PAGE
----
Fly Bar and Restaurant soars over Tampa

The downtown staple defines, endures and improves.

click to enlarge SETTING THE STANDARD: Fly's restaurant and bar scene is a Downtown Tampa benchmark. - SHANNA GILLETTE
Shanna Gillette
SETTING THE STANDARD: Fly's restaurant and bar scene is a Downtown Tampa benchmark.

On a recent trip to San Francisco, while walking down Divisadero and soaking in the massive waves of cool weather and hip culture, I happened on Fly Bar and Restaurant. The sister restaurant of downtown Tampa’s Fly, both owned by Tampa-native Leslie Shirah, was cool and cozy, with a menu devoted to a few interesting appetizers, salads and pizzas. Considering the other places I visited in the Bay area, it was par for the course, maybe even a tad too typical to stand out.

What it did do, however, was remind me that our own Fly has defined what downtown Tampa can be, and how, six years after opening, it continues to be the benchmark for downtown’s bar and restaurant culture.

Plus, it’s better than the San Fran version in almost every respect. The food, the atmosphere — everything but the noise level. That’s still way too loud for comfort.

Which is why I’m surprised to see several potential first dates going on in Fly’s dining room on a Thursday night. As the bar fills up, the roar builds, making even intimate conversation across a small two-top table difficult. Maybe it encourages people to get closer? Maybe it’s just the price you pay for that urban vibe, shown in the brick walls adorned with massive artwork, the cavernous ceiling, the shiny concrete floors.

Or, why talk when the food should demand your attention? Fly still serves one of those hybrid menus of mostly small plates that are delivered at the whim of the kitchen and the pace your server decrees appropriate. The term “small plates” can be deceiving, however, since many are hefty enough to provide a full meal for most diners.

Like a monumental pile of ropa vieja hidden under stacks of deep-fried plantain chips, easily meat enough for dinner, as well as breakfast and lunch the following day. The beef is shredded and juicy, laced with peppery heat and a touch of sweetness, with enough green olives to give it a burst of briny salt in alternating bites, for a mere $9.

Grilled lamb, on the other hand, is a discrete section of loin sliced and layered on one side of its plate, exceptionally tender and perfectly seasoned. Here, the sides provide the bulk, with a big dollop of rich hummus, a beautiful little vegetable salad dotted with feta and — the only faulty link — triangular sections of bland and doughy pita. It’s an amazing, high-end plate of food for only $16.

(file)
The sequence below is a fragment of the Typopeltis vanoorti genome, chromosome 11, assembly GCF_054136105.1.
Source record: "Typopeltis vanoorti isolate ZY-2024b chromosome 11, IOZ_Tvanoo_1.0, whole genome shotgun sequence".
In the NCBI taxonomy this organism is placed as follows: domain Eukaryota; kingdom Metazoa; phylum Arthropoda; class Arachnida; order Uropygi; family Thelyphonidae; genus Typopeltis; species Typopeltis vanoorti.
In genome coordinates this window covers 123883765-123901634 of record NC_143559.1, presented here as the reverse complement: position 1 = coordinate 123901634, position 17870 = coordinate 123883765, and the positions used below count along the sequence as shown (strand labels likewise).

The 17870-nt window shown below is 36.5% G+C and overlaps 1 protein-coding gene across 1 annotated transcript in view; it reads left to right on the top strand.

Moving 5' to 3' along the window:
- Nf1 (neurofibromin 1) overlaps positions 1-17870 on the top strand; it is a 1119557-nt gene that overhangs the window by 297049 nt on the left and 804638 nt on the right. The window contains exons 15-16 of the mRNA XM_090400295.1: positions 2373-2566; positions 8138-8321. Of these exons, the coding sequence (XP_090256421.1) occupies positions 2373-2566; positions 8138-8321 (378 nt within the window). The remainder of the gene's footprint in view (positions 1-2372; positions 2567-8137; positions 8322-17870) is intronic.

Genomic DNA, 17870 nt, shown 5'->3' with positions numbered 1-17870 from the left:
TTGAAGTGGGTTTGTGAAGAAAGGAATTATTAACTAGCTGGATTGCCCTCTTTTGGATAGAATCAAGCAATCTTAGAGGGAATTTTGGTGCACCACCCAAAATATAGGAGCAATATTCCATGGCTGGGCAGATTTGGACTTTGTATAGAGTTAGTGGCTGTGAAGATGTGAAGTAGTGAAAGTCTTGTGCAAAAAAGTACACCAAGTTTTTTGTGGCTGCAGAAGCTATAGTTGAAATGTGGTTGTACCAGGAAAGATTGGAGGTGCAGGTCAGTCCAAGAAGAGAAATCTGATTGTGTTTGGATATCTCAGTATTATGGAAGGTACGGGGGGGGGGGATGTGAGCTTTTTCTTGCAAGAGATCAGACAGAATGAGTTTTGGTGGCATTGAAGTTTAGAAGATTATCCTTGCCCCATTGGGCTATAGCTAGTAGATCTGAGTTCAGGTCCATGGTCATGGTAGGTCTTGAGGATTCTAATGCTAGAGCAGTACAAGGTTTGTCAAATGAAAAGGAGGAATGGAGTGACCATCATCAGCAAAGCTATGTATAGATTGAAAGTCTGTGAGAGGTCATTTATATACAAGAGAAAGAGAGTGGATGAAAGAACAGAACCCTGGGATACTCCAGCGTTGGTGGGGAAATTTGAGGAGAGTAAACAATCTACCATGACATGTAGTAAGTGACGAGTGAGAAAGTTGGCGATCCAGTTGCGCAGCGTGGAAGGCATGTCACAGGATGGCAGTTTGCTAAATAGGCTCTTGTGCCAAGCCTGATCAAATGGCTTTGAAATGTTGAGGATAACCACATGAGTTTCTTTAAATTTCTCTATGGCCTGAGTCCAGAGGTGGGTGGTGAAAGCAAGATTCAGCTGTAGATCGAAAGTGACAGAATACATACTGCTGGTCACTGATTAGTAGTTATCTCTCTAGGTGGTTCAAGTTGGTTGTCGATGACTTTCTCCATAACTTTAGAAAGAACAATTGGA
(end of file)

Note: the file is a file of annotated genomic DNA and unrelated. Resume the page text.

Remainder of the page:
Fly’s hangar steak could use more salt and sear, although the chimichurri sauce helps, but the roasted mushrooms and fingerling potatoes alongside make the plate well worth the $13 it costs.

It’s good sign when the sides can outshine the protein, which usually indicates a kitchen that can cook a mean plate of veggies. Fly does more than that, serving some of the best Brussels sprouts in town, crisp tender and dotted with caramelized brown spots and coated in a powerful mustard sauce that manages to bring out the essence of the sprouts despite its heady and seedy flavor.

And the French fries are the best I’ve had in a long time, thick enough so that each one manages that ideal combination of crackling crisp skin and creamy center that marks a perfect fry. There’s a hint of garlic on them, but barely enough to notice. They may seem steep at $8, but there are enough for a half-dozen friends to share, or one very devoted person to gorge on.

Perhaps I can order them as a side with Fly’s red grouper that, on its own, is a thing of beauty. Its exterior is crusty, glistening with oil and heavily dotted with cracked pepper, while the interior almost oozes moisture. The fries can replace a mélange of chopped bok choy in a sauce that is so salty I find myself moving the fish to save it from the depredations of its companion. Still, the grouper alone is well worth the $15.

It’s not just the food and the vibe that have helped Fly stay on top — the restaurant and bar also has a few other advantages. In the past year, Fly has cut lunch and brunch out of its repertoire, which seems to be good for its core focus: It’s open until 3 a.m. every night but Sunday, with a limited late-night menu — the ropa vieja and frites are on it — that's perfect for an after-theater nosh. There’s the rooftop deck that has a great view of the skyline and Fly’s less-developed-than-you-might-have-hoped-six-years-ago neighborhood, plus a big outdoor seating area on the cobbled front sidewalk.

There’s also a small but respectable selection of draft beers, plenty of bottles, well-priced wine and a full bar complete with thoughtful signature cocktails using things like cinnamon syrup and lemongrass.

In San Francisco, running across our Fly Bar and Restaurant might make someone look twice and check out the menu, but here in downtown Tampa it’s the kind of place that has defined a scene, defied competition, and not only endured but improved over the six years since it opened.

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